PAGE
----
Soapy Noir: A KISS BEFORE DYING (United Artists 1956)


cracked rear viewer

A KISS BEFORE DYING is part soap opera, part film noir, and 100% 50’s kitsch! Based on the best selling debut novel by Ira Levin (who went on to give us ROSEMARY’S BABY and THE STEPFORD WIVES), it’s also the debut of director Gerd Oswald (who went on to give us AGENT FOR HARM and BUNNY O’HARE !).  Lawrence Roman’s screenplay has some suspense, but his characters are all pretty dull and dumb, except for Robert Wagner’s turn as a charmingly sick sociopath.

Wagner is college student Bud Corliss, from the wrong side of the tracks, dating rich but naïve Dorie Kingship (Joanne Woodward) to get his hands on dad’s copper mine loot. And when I say naïve I’m not just whistling Dixie; this girl’s downright dense! Bud, after learning she’s pregnant, decides the best thing to do is not marry her, but bump her off. He whips up some poison…

View original post 563 more words

A Movie A Day #189: Knock On Any Door (1949, directed by Nicholas Ray)


Knock On Any Door opens with the murder of a policeman in New York City. Nick Romano (John Derek) is arrested for the crime. Nick is a troubled young man who has grown up in the slums and is fond of saying that his goal is to “Live fast, die young, and leave a good-looking corpse.” Now on trial for his very life, Nick reaches out to lawyer Andrew Morton (Humphrey Bogart), who once unsuccessfully defended Nick’s father in a similar criminal trial. At first, Morton wants nothing to do with Nick but he changes his mind, partially out of guilt over Nick’s father and partially because Morton himself came from the same slums that produced Nick. Even as the district attorney (George Macready) goes for blood, Morton argues that Nick isn’t a menace but instead a victim of a society that left him with little choice but to become a criminal.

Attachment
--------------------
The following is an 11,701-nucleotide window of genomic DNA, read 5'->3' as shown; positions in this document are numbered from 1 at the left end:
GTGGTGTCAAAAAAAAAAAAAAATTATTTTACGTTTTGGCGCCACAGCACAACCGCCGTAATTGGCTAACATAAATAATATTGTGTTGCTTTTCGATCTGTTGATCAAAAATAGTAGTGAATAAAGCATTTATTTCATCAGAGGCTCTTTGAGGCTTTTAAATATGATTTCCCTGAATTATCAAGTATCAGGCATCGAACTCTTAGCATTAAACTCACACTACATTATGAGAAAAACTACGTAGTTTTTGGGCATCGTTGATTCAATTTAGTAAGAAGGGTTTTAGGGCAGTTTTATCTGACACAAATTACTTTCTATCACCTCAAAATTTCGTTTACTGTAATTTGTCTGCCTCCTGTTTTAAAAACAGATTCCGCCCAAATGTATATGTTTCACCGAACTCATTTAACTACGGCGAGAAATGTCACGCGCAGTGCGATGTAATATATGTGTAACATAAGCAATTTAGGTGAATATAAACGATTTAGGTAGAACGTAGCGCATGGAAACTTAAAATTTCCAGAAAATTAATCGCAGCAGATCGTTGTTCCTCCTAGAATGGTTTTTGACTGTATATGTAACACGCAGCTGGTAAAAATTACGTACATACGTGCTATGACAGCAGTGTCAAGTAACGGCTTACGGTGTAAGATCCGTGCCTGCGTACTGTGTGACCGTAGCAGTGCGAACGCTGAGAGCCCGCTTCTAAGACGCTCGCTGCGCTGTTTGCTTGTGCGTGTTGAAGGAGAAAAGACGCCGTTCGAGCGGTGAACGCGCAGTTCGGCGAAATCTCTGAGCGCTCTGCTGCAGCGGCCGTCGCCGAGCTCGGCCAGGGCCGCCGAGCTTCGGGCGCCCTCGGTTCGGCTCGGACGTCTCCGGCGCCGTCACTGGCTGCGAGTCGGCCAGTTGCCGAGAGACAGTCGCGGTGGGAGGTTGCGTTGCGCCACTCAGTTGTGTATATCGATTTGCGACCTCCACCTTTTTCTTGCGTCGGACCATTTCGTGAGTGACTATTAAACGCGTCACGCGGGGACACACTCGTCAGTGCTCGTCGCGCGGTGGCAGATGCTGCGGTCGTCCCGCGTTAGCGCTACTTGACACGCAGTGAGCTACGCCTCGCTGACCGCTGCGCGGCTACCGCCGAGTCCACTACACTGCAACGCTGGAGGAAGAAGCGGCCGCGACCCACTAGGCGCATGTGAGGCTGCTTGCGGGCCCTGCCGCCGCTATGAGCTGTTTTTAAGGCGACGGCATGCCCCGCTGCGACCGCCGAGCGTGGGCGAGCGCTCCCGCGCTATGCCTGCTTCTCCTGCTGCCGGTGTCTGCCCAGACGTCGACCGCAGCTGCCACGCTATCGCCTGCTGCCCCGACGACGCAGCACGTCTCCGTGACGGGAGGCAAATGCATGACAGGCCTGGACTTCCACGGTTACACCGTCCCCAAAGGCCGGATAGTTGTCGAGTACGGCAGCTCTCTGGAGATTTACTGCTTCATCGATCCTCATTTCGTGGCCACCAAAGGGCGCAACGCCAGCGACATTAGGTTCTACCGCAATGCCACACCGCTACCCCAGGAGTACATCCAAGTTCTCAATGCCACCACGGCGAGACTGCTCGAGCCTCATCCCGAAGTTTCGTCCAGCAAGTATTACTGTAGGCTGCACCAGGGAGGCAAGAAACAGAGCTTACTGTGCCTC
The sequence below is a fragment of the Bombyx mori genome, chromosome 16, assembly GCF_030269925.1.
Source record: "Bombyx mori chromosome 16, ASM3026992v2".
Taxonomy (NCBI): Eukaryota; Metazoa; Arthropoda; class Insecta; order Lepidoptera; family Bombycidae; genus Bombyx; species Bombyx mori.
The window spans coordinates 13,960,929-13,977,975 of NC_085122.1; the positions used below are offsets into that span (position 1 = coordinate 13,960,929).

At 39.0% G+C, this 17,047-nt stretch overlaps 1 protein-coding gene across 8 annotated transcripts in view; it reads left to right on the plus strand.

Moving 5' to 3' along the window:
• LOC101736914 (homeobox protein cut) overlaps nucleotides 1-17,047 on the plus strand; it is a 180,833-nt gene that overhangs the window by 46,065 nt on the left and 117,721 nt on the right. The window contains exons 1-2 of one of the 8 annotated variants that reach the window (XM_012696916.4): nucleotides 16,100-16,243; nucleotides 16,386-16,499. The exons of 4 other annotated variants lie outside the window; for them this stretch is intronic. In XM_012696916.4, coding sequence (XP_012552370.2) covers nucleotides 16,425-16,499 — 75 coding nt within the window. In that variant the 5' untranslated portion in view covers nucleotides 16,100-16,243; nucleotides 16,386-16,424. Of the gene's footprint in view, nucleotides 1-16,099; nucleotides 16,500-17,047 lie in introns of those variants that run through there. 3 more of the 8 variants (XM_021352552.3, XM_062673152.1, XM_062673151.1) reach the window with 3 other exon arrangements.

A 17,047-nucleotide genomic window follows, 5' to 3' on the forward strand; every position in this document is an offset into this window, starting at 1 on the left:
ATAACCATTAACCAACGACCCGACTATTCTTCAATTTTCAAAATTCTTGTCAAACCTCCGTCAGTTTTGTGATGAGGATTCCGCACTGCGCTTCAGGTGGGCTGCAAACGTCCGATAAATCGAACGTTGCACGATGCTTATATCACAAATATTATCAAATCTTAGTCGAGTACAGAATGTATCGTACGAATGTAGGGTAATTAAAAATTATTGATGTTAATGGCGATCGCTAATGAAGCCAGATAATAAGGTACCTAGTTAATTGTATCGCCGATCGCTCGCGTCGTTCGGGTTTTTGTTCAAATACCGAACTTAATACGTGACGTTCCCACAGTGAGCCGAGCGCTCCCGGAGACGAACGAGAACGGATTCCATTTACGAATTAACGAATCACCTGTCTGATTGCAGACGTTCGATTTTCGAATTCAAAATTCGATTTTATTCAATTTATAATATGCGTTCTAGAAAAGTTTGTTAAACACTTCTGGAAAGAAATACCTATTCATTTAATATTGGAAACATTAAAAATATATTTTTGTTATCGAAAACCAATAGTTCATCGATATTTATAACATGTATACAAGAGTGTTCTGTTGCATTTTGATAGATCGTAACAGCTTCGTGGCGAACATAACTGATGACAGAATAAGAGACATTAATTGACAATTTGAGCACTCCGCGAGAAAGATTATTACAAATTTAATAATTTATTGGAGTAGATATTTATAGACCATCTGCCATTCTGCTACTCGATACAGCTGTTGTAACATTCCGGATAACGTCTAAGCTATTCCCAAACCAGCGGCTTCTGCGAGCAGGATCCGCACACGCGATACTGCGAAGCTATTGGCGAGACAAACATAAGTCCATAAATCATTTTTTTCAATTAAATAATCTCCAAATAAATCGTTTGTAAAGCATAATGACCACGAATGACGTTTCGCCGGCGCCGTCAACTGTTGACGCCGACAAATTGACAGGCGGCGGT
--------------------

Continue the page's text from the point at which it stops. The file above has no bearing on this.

Knock Any Door is heavy-handed but, for fans of Humphrey Bogart and Nicholas Ray, this is an essential film. Bogart produced this film himself and the subject matter was very important to him.  Bogart, the classic tough guy with a heart of gold, gives one of his best performances, delivering his closing statement with such conviction that it is impossible not to be moved.  Though Ray’s direction is often heavy-handed and the courtroom scenes are sometimes too stagey, Knock On Any Door sees him exploring the same themes that he would later explore in Rebel Without a Cause and with the empathy that made that later film a classic.

Hot in Argentina: Rita Hayworth in GILDA (Columbia 1946)


cracked rear viewer

If COVER GIRL made Rita Hayworth a star, then GILDA propelled her into the stratosphere. This 1946 film noir cast Rita at her smoking hot best as the femme fatale to end ’em all. Surrounded by a Grade A cast and sumptuous sets, GILDA gives us the dark side of CASABLANCA , moved to Buenos Aires and featuring star-crossed lovers who are at lot less noble than Rick and Ilsa ever were.

“Every man I knew went to bed with Gilda… and woke up with me”, Hayworth is famously quoted as saying. Who could blame them, as Rita is absolutely stunning in this film. From our first glimpse of her, popping into view with that iconic hair flip…

…to her sultry faux striptease singing “Put the Blame on Mame”, Rita burns up the screen with her smoldering sexuality. Lines like “If I’d been a ranch,  they’d’ve named me the Bar Nothing” leave no doubt…

View original post 565 more words